Deviations to the error curve are mainly caused from mechanical losses due to friction at the bearings and the gearwheel system.Turbine meters are usually installed in applications where large gas quantities must be measured, in medium and high pressure stations. These meters feature one or more pulse generators which may provide high or low frequency pulses.

Turbine meters, as well as other flow meters, are sensitive to disturbed upstream flow profile.

Use and Calibration of gas meters

Nowadays, that all the physical quantities’ measurements are part of the production process as well as the billing process, it is very important to be precise and reliable.

Gas meters are no exception. During their usage period, gas meters must be in good operational condition and must have a valid calibration certificate. Proper operational condition depends on the correct use and maintenance. Nevertheless, in order for a gas meter calibration to be valid, the following criteria must be fulfilled:

  • The calibration conditions must be equivalent to the gas meter’s installation conditions.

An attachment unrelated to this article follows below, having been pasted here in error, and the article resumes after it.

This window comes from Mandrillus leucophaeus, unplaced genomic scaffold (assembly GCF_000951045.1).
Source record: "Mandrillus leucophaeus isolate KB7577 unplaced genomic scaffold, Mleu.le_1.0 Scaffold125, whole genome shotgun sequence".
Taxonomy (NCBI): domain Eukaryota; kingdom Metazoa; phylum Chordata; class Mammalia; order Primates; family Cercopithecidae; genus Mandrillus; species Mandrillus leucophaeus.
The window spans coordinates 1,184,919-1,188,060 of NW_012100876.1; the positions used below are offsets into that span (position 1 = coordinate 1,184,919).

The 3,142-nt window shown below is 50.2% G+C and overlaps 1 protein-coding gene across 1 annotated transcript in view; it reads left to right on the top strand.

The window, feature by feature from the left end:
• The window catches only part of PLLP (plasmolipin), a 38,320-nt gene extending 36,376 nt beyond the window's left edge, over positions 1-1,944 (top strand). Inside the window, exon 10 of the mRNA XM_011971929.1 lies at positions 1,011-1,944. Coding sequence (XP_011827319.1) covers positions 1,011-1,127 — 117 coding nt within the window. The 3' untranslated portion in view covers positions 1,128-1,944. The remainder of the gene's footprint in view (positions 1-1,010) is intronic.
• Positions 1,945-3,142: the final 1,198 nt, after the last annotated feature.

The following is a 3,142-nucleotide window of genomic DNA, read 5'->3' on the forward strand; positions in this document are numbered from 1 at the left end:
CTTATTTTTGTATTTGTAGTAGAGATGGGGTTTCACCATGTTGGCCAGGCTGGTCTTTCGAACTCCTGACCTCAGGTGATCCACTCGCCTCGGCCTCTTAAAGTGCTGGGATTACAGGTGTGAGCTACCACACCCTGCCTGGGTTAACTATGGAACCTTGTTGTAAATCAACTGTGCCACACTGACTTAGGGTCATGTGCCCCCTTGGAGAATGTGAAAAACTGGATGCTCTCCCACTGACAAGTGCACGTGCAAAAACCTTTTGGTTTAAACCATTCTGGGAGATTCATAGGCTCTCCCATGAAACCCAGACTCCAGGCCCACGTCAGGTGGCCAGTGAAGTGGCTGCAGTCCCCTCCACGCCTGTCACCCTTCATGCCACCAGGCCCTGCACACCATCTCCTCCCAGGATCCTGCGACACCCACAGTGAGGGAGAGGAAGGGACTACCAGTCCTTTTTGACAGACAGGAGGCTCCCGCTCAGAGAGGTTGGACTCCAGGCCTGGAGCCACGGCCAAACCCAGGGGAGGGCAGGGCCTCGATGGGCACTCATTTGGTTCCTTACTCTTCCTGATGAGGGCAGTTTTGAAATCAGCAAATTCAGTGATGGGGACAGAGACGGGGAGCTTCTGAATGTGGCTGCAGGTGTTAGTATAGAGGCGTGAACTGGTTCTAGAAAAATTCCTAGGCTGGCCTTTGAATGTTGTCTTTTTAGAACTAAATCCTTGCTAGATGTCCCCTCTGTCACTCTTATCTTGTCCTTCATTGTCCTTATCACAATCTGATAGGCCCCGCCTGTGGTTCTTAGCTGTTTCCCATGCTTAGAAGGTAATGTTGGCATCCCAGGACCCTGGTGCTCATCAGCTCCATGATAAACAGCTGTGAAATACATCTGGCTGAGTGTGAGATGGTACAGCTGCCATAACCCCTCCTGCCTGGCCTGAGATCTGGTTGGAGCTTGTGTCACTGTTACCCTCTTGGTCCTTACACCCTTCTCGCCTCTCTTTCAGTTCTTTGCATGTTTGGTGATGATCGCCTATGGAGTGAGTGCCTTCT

It is recommended that the gas meters should be calibrated under conditions as close as possible to the ones during the meter’s actual operation. Special attention must be given to the calibration medium (natural gas or atmospheric air), the pressure, the temperature and the upstream and downstream piping.

If possible, the required adjustments must be performed in order to have a predictable and reliable operation of the gas meter.

All gas meters require periodic calibration even though some commercial literature claims the opposite. Non-regularly calibrated gas meters, may produce significant errors.

  • Calibration must be performed by accredited and traceable laboratories.

When the laboratory performing the calibration, is accredited according to ISO/IEC 17025:2005, the following parameters are guaranteed: